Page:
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Metal gate carbon nanotube transistor

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Publication number
US20060180859A1
US20060180859A1 US11059184 US5918405A US2006180859A1 US 20060180859 A1 US20060180859 A1 US 20060180859A1 US 11059184 US11059184 US 11059184 US 5918405 A US5918405 A US 5918405A US 2006180859 A1 US2006180859 A1 US 2006180859A1
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Patent type
Prior art keywords
layer
carbon
nanotubes
insulating
metal
Prior art date
Legal status (The legal status is an assumption and is not a legal conclusion. Google has not performed a legal analysis and makes no representation as to the accuracy of the status listed.)
Abandoned
Application number
US11059184
Inventor
Marko Radosavljevic
Amlan Majumdar
Suman Datta
Jack Kavalieros
Brian Doyle
Justin Brask
Robert Chau
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Intel Corp
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Intel Corp
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    • HELECTRICITY
    • H01BASIC ELECTRIC ELEMENTS
    • H01LSEMICONDUCTOR DEVICES; ELECTRIC SOLID STATE DEVICES NOT OTHERWISE PROVIDED FOR
    • H01L51/00Solid state devices using organic materials as the active part, or using a combination of organic materials with other materials as the active part; Processes or apparatus specially adapted for the manufacture or treatment of such devices, or of parts thereof
    • H01L51/05Solid state devices using organic materials as the active part, or using a combination of organic materials with other materials as the active part; Processes or apparatus specially adapted for the manufacture or treatment of such devices, or of parts thereof specially adapted for rectifying, amplifying, oscillating or switching, or capacitors or resistors with at least one potential- jump barrier or surface barrier multistep processes for their manufacture
    • H01L51/0504Solid state devices using organic materials as the active part, or using a combination of organic materials with other materials as the active part; Processes or apparatus specially adapted for the manufacture or treatment of such devices, or of parts thereof specially adapted for rectifying, amplifying, oscillating or switching, or capacitors or resistors with at least one potential- jump barrier or surface barrier multistep processes for their manufacture the devices being controllable only by the electric current supplied or the electric potential applied, to an electrode which does not carry the current to be rectified, amplified or swiched, e.g. three-terminal devices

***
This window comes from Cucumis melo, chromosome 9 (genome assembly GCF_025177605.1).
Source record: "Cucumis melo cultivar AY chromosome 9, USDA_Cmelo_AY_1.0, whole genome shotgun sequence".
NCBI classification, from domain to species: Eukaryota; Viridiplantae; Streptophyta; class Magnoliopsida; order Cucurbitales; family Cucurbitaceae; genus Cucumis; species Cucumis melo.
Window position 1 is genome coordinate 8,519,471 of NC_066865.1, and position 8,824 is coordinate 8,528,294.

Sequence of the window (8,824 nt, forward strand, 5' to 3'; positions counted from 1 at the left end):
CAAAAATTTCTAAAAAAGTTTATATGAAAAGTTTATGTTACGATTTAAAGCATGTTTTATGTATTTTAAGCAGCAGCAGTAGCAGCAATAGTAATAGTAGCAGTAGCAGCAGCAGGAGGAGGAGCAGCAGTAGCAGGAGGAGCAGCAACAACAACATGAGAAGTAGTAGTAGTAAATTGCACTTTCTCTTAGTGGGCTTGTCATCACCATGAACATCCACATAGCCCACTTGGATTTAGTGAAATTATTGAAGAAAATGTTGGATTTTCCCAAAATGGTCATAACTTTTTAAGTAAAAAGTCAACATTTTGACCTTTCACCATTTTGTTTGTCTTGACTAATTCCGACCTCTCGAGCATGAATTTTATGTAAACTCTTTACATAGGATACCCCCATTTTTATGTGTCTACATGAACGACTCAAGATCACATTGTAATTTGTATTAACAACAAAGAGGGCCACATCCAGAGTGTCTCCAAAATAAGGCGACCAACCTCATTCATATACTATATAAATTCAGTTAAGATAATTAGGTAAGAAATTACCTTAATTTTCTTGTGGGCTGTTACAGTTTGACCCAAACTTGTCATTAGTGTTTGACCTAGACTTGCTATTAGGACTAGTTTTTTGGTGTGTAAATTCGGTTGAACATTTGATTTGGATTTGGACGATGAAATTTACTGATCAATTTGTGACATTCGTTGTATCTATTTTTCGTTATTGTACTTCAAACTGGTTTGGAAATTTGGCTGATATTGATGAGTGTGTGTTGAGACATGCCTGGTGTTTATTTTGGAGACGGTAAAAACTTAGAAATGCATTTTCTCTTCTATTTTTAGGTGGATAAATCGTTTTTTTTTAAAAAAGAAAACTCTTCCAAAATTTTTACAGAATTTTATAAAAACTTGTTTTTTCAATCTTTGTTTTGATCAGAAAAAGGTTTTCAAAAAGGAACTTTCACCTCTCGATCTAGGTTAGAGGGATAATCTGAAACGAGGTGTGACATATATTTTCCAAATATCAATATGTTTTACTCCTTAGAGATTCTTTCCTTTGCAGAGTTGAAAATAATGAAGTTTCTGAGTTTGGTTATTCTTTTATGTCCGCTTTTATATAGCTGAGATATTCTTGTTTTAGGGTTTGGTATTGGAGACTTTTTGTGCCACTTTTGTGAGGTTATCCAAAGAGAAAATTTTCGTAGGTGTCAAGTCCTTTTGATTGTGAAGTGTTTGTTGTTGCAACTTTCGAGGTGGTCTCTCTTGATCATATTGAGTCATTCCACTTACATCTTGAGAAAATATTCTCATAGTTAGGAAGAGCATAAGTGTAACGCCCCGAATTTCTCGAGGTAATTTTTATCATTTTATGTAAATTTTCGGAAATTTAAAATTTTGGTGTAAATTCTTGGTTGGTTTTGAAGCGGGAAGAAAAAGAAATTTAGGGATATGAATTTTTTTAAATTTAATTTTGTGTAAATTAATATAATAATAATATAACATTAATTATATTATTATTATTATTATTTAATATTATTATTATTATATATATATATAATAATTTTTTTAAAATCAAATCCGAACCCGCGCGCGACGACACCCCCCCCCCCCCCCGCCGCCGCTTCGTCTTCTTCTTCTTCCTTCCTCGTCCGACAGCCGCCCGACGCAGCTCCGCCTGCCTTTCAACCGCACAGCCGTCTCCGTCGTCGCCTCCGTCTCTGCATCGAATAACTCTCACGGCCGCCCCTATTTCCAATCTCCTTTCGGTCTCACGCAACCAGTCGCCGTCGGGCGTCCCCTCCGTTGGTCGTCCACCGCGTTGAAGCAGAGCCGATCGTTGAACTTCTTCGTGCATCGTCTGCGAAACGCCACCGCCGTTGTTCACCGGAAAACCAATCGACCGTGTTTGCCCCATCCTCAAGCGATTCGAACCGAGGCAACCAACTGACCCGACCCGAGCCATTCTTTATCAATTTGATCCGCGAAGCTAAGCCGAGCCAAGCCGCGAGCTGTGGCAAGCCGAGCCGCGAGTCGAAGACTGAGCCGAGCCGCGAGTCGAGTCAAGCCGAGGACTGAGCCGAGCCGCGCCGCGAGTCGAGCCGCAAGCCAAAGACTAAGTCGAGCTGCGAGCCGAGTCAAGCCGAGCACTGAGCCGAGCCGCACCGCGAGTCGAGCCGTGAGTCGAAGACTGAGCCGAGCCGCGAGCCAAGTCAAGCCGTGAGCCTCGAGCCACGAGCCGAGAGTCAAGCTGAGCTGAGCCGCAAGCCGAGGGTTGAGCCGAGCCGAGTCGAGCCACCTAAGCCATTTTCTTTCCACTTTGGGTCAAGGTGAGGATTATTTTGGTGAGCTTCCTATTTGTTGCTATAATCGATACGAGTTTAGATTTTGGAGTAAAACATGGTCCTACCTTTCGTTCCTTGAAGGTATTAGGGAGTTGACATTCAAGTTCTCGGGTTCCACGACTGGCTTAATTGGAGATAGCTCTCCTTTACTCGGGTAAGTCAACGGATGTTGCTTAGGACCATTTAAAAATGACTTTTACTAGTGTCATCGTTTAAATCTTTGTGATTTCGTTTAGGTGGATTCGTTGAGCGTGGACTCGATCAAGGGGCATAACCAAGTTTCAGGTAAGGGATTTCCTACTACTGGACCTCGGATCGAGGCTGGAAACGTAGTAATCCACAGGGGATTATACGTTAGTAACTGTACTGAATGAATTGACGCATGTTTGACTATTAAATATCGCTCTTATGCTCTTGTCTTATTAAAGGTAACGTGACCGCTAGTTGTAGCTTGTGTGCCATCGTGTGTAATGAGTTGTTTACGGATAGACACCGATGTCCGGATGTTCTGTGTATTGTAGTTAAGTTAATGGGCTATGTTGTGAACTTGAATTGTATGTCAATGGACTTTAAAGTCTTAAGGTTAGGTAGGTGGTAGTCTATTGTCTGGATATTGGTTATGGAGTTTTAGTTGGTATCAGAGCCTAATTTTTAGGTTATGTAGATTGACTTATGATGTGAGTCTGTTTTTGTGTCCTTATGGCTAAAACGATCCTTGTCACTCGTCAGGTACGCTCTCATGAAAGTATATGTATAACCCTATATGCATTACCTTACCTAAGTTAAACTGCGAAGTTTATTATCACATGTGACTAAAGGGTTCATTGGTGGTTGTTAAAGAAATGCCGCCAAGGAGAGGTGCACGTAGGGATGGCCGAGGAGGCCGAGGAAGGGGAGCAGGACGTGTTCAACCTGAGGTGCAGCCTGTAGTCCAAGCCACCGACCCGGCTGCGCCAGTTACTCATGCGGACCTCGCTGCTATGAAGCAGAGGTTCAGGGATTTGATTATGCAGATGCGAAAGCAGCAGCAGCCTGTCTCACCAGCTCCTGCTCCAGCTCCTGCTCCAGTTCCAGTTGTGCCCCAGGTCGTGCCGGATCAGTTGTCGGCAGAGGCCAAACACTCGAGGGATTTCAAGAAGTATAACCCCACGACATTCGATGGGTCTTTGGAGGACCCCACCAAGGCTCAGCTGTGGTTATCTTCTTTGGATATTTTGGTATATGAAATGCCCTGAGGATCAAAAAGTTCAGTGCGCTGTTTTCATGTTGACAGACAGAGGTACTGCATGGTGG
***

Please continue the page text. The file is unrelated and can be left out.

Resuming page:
• H01L51/0508Field-effect devices, e.g. TFTs
    • H01L51/0512Field-effect devices, e.g. TFTs insulated gate field effect transistors
    • H01L51/0541Lateral single gate single channel transistors with non inverted structure, i.e. the organic semiconductor layer is formed before the gate electode
    • BPERFORMING OPERATIONS; TRANSPORTING
    • B82NANOTECHNOLOGY
    • B82YSPECIFIC USES OR APPLICATIONS OF NANOSTRUCTURES; MEASUREMENT OR ANALYSIS OF NANOSTRUCTURES; MANUFACTURE OR TREATMENT OF NANOSTRUCTURES
    • B82Y10/00Nanotechnology for information processing, storage or transmission, e.g. quantum computing or single electron logic
    • HELECTRICITY
    • H01BASIC ELECTRIC ELEMENTS
    • H01LSEMICONDUCTOR DEVICES; ELECTRIC SOLID STATE DEVICES NOT OTHERWISE PROVIDED FOR
    • H01L51/00Solid state devices using organic materials as the active part, or using a combination of organic materials with other materials as the active part; Processes or apparatus specially adapted for the manufacture or treatment of such devices, or of parts thereof
    • H01L51/05Solid state devices using organic materials as the active part, or using a combination of organic materials with other materials as the active part; Processes or apparatus specially adapted for the manufacture or treatment of such devices, or of parts thereof specially adapted for rectifying, amplifying, oscillating or switching, or capacitors or resistors with at least one potential- jump barrier or surface barrier multistep processes for their manufacture
    • H01L51/0504Solid state devices using organic materials as the active part, or using a combination of organic materials with other materials as the active part; Processes or apparatus specially adapted for the manufacture or treatment of such devices, or of parts thereof specially adapted for rectifying, amplifying, oscillating or switching, or capacitors or resistors with at least one potential- jump barrier or surface barrier multistep processes for their manufacture the devices being controllable only by the electric current supplied or the electric potential applied, to an electrode which does not carry the current to be rectified, amplified or swiched, e.g. three-terminal devices
    • H01L51/0508Field-effect devices, e.g. TFTs
    • H01L51/0512Field-effect devices, e.g. TFTs insulated gate field effect transistors
    • H01L51/0516Field-effect devices, e.g. TFTs insulated gate field effect transistors characterised by the gate dielectric
    • H01L51/0525Field-effect devices, e.g. TFTs insulated gate field effect transistors characterised by the gate dielectric the gate dielectric comprising only inorganic materials
    • HELECTRICITY
    • H01BASIC ELECTRIC ELEMENTS
    • H01LSEMICONDUCTOR DEVICES; ELECTRIC SOLID STATE DEVICES NOT OTHERWISE PROVIDED FOR